Builder pattern is an object creational software design pattern. This pattern is often compared with “Factory” method pattern because factory method is also an object creational DP. The key difference is how the object is being created though. For example with the factory DP,
createCar might return
Audi. To add attributes, you will need to make additional calls such as
setEngine etc on the object returned. Now with the Builder pattern, you could be specific about the object all in one statement, such as 4 all-wheel drive red
Honda with v6 engine etc. Basically, factory method pattern would create an object via
createCar VS Builder pattern has the ability to create an object by adding granularity to the object by applying chains of function calls to the object being created.
Here is a comparison of diagrams from the wiki for both pattern, which could give you a big picture of how they work.
I know, it’s actually hard to explain their differences just from the diagrams. So let me give you some code comparison in Java:
An example is from Wikipedia that matches with the diagram above exception
OrdinaryRoom are added to provide you with the picture on how multiple different instances are being created from a generic template.
Watch closely how it makes an
magicGame objects which both will eventually inherit from MazeGame. To give you the full picture,
OrdinaryMazeGame will create 2 rooms with
OrdinaryRoom objects in the
List<Room> rooms created by,
MagicMazeGame will create 2 rooms with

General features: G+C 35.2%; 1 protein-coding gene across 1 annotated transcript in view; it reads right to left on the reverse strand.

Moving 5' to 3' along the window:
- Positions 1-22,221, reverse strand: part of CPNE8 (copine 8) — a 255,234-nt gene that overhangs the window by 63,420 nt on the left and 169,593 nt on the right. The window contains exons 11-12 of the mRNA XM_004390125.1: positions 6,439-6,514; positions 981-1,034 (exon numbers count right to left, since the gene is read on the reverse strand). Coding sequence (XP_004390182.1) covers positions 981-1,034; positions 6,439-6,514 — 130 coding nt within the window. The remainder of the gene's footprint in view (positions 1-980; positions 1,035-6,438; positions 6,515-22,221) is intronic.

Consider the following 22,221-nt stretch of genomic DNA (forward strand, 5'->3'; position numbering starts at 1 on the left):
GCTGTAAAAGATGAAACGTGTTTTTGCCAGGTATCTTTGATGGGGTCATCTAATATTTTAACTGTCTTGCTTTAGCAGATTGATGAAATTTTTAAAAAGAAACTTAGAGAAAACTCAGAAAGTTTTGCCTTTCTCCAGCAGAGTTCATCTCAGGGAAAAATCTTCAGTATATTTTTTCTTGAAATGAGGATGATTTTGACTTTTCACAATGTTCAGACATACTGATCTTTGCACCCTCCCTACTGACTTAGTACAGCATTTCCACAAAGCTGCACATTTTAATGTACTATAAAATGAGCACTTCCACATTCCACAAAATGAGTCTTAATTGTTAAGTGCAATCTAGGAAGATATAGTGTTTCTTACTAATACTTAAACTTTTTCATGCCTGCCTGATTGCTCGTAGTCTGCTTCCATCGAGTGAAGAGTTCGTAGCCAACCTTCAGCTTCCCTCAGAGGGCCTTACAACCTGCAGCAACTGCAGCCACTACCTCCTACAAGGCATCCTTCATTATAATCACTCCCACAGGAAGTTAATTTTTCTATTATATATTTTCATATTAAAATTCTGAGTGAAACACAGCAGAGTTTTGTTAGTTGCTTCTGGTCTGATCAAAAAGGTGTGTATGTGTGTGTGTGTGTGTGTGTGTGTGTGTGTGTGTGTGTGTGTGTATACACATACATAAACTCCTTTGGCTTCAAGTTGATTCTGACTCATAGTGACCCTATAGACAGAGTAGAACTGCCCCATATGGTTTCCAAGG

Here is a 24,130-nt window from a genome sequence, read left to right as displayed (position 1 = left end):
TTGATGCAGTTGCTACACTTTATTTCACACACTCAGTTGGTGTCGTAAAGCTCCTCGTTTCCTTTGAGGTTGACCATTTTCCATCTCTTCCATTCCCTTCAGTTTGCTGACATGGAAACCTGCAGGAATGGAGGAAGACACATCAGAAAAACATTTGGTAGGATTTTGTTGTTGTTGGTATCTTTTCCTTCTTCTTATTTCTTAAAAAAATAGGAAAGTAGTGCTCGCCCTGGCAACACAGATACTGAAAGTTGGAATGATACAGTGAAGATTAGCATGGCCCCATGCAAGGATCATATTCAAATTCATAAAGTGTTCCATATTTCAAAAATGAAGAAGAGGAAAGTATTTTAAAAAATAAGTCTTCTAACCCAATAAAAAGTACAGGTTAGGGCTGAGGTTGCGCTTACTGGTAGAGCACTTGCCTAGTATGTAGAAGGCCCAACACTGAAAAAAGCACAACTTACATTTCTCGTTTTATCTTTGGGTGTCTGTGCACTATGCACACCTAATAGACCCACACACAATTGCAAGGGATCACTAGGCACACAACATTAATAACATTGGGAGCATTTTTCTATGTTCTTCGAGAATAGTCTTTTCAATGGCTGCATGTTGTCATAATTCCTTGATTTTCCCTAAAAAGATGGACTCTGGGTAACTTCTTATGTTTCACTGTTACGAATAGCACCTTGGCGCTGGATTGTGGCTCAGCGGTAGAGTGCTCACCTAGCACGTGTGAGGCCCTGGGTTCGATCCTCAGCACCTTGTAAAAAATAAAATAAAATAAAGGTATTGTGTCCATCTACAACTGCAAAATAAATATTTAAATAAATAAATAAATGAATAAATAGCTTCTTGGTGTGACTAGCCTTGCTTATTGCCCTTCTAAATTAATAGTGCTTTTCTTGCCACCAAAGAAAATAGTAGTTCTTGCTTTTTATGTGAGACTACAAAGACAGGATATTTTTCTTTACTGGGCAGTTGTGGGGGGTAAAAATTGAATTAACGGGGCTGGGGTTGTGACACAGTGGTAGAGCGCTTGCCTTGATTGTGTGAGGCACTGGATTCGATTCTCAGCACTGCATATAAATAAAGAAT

MagicRoom this time created by the parent,
MazeGame. Like a real Factory, the task it does is just to construct objects.
Builder pattern in my personal opinion is well described and explained in Effective Java (Second Ed) by Joshua Bloch. Here is the example from his book:
With the builder, it would be possible to do a chain-call, like
new NutritionFacts.Builder(240, 8).calories... etc, which would help greatly in terms of readability. From my experience with the Builder, this is the most important factor, “readability”: they carry “names” to what/how you define the object. Let me just give you an example that will say everything about what I just said. Say you have a constructor,
new Person(true, false, false, "Samsung"); vs with Builder, `new Person.Builder().hasBeard(true).isMarried(false).isDisabled(false). You know what I mean… Oh, there is another point I’d like to mention about the Builder. I recently came across a class with inheritance where I wanted to have the builder relationship. I actually ended up using “super” command. There is probably a better way to handle this in Generic but I wasn’t successful with using generics so I ended up sticking with “super” calls. Anyways, let me show you how I came across the Builder inheritance, below is just an illustration of what happened:
Then, let’s say
implements Person. Now, you can apply Composite design pattern:
Person p; as
p=new MathTeacher.Builder("calculus").name("Jane") or
p=new Teacher.Builder().name("Dan") etc… Anyways, Builder is powerful and very flexible on what and how you would like to create an object. There is only one disadvantage with the Builder. As you can see from above examples, you will end up introducing more lines of code. However, I prefer much in readability over the lines of code. Using the Builder will organize your constructor well and defined.